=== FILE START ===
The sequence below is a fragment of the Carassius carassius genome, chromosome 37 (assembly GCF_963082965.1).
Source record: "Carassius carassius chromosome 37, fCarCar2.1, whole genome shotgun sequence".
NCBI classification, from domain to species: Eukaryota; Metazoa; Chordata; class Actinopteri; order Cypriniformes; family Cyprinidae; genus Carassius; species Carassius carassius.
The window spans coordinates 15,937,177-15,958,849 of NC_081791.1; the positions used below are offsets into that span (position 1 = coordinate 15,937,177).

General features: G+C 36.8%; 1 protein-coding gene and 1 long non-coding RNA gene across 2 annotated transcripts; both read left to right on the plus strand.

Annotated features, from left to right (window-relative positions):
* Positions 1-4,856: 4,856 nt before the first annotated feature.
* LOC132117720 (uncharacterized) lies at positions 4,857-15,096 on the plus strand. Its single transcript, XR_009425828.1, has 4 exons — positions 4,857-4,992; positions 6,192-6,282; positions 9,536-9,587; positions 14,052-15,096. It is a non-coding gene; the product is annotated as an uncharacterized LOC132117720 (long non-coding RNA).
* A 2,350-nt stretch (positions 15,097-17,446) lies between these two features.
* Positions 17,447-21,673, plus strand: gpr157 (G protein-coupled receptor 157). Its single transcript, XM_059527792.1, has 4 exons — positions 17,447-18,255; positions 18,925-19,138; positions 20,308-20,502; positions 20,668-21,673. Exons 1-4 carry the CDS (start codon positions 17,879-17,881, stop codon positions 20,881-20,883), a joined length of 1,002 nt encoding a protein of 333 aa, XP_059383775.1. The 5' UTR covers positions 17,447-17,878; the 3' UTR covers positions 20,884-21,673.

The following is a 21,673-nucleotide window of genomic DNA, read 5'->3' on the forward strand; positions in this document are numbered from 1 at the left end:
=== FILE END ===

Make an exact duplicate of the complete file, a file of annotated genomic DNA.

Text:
The sequence below is a fragment of the Carassius carassius genome, chromosome 37 (assembly GCF_963082965.1).
Source record: "Carassius carassius chromosome 37, fCarCar2.1, whole genome shotgun sequence".
NCBI classification, from domain to species: Eukaryota; Metazoa; Chordata; class Actinopteri; order Cypriniformes; family Cyprinidae; genus Carassius; species Carassius carassius.
The window spans coordinates 15,937,177-15,958,849 of NC_081791.1; the positions used below are offsets into that span (position 1 = coordinate 15,937,177).

General features: G+C 36.8%; 1 protein-coding gene and 1 long non-coding RNA gene across 2 annotated transcripts; both read left to right on the plus strand.

Annotated features, from left to right (window-relative positions):
* Positions 1-4,856: 4,856 nt before the first annotated feature.
* LOC132117720 (uncharacterized) lies at positions 4,857-15,096 on the plus strand. Its single transcript, XR_009425828.1, has 4 exons — positions 4,857-4,992; positions 6,192-6,282; positions 9,536-9,587; positions 14,052-15,096. It is a non-coding gene; the product is annotated as an uncharacterized LOC132117720 (long non-coding RNA).
* A 2,350-nt stretch (positions 15,097-17,446) lies between these two features.
* Positions 17,447-21,673, plus strand: gpr157 (G protein-coupled receptor 157). Its single transcript, XM_059527792.1, has 4 exons — positions 17,447-18,255; positions 18,925-19,138; positions 20,308-20,502; positions 20,668-21,673. Exons 1-4 carry the CDS (start codon positions 17,879-17,881, stop codon positions 20,881-20,883), a joined length of 1,002 nt encoding a protein of 333 aa, XP_059383775.1. The 5' UTR covers positions 17,447-17,878; the 3' UTR covers positions 20,884-21,673.

The following is a 21,673-nucleotide window of genomic DNA, read 5'->3' on the forward strand; positions in this document are numbered from 1 at the left end: